North bank Piers 1-12: Dawn, Sherene and Rebecca – to develop conceptual urban design for the creative design industry and small-medium size business community. The public spatial framework has been clearly set, as you can see in your sketches as well as my 2006 International competition submission. We aim for visualizing the unique waterfront quality, maritime image, industrial and port feature by adaptive reused design strategy to provide an adaptable, flexible framework and detailed quality for accommodating diverse groups and programs. The design should demonstrate the shaping of a stimulating innovative working environment, waterfront as a public urban room and a display stage of creative design industry.

South bank Piers 13-22: Johnny and Canon – to define urban form and strategy of the core area of the Free Economic Zone, an “off-shore financial center” that is in priority agenda of the Kaohsiung City Government, with a political tension to Central Government. Urban design as a development proposal would define its function, scale and then the physical organization of the special district. Interpretation of values and interested from multiple stakeholders will be the key, including  the city government, central government, stakeholders (like those state-owned corporation) and international investors and local community.

3.  Zoning Group- City GIS Laboratory group: Daniel, Lauren, Rebecca, Liwei, Sinan and Steven

To examine Kaohsiung’s current zoning system, their problems and limitation, and then propose a revised system that is performance based and then deal with urban design quality control. This job may define one of the most significant impact of Georgia Tech’s work to Kaohsiung’s current planning and its waterfront.

3D GIS as the City Laboratory/The zoning and rezoning modeling of Kaohsiung: We will build a data, performance analysis and scenarios planning modeling from “existing”, “current zoning model” to “rezoning model”.  — North bank by Daniel and Rebecca; South bank by Lauren, Sinan, Liwei and Steven; Daniel to coordinate the 3D GIS system management.

NYC Zoning models and best practices: Lauren (Overlay zoning systems, special district planning) and Daniel (rezoning). Lauren to coordinate the NYC zoning model and case study chapter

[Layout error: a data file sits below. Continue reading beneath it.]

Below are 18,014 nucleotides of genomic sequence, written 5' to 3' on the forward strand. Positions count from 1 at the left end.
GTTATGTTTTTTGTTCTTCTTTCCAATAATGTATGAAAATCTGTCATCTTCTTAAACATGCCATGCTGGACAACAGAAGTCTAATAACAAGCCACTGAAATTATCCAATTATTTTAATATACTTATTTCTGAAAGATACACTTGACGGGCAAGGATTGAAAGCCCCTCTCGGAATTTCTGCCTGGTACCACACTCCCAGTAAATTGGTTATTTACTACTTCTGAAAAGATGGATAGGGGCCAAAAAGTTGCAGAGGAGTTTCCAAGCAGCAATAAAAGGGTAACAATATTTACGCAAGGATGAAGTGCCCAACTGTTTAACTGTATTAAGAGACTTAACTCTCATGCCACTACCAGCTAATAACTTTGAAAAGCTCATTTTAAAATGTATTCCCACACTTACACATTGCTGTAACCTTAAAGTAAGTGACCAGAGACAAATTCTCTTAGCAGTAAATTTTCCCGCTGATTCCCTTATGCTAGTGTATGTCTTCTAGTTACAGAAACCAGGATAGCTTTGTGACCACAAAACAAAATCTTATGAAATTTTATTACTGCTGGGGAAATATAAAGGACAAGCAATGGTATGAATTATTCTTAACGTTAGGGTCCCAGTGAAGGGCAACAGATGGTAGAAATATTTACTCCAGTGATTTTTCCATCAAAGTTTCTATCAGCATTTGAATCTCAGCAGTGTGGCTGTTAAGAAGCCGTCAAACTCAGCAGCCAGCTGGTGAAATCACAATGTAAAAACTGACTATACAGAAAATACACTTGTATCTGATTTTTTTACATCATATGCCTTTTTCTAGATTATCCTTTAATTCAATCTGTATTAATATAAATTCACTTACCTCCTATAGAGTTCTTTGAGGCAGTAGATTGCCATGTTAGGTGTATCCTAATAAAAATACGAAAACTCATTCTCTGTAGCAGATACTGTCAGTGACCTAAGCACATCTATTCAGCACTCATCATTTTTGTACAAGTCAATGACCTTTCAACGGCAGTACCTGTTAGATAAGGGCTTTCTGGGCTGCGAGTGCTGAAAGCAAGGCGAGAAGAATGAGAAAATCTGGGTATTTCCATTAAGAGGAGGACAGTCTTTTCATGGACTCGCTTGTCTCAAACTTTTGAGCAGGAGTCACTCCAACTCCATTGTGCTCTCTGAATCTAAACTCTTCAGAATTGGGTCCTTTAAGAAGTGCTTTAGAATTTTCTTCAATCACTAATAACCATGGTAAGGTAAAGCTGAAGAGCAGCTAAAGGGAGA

-Perry

New York Photos

We’re back in Atlanta from a great weekend in New York. Thanks to Bruce Stiftel, the Chair of City & Regional Planning, for making it possible for so many of us to go. We enjoyed meeting with Patrick Too and others from the Department of City Planning who are working on New York’s waterfront planning. The areas we visited included Chinatown, Central Park, the Midtown densification area, the West waterfront, Chelsea Market, the East waterfront near the UN headquarters, and Brooklyn Navy Yard.

Schedule for New York

We’re going to New York, yall! Here is our itinerary.

Georgia Tech Field trip to NYCFebruary 8-11, 2013

Feb 8 Friday

6:45am – Flight Atlanta – NYC (LaGuardia)

9:45am – Meeting point: 22 Reade St. (Near Brooklyn Bridge, north of City Hall, West of Municipal Bldg)

10am – Meeting at Department of City Planning NYC with Mr.Patrick Too, Thaddeus Pawlowski, Michael Marrella,

Venue: the 3rd FL conference room

1. Michael Marrella on NYC waterfront master plan

2. Patrick Too on East Midtown Rezoning

2pm – Visit Ground Zero Site

Feb 9 Saturday

8:30am – Meeting point: high line entrance at 23rd Street

8:30am-1pm – Site walk at West Side waterfront, High Line Park and surrounding

2-5pm – Site walk at Battery Park City waterfront

6pm – Dinner at China Town (Chinese New Year Eve)

Feb 10 Sunday   (Daniel to send out tour proposal)

9:00am –  Meeting point: Grand Central Terminal, the Apple shop

9:00-10:30am – Site walk at East Midtown projects

11am-3pm – Site walk at East Riverfront

3pm –  Free time

Feb 11 Monday

9:20am – Meeting point: BLDG 92 Exhibits and Programs, Brooklyn Navy Yard Development Corporation. 63 Flushing Ave. (and Carlton Ave), Unit 300. http://bldg92.org/

9:30-11:00am – Meeting with Brooklyn Navy Yard Development Corporation and bus tour

11:00-11:30am – Site walk in the neighborhoods, Navy Yard and Green Point surroundings

11:30am-12:30pm – Meeting with Jenifer Becker at Pratt Center of Community Development, 536 Myrtle Avenue, 3rd floor (The entrance to the building is actually not on the street but you will see a Utrecht art supply store and a post office.  In between those two storefronts is a courtyard. Walk through the courtyard and to the left and you will see the entrance to the building.)

7pm – Flight NYC (LaGuardia) to Atlanta

Welcome

Thanks for visiting the official website of Professor Perry Yang’s Waterfront Revitalization studio. Our team of Georgia Tech graduate students and faculty members is working with the city government of Kaohsiung, Taiwan to develop a waterfront revitalization plan for the city. We will be using Manhattan’s waterfront as a benchmark for the analysis, and the eventual goal is to present a well-rounded report will assist the city of Kaohsiung to develop its waterfront to be economically vibrant, environmentally sustainable, and resilient to climate change.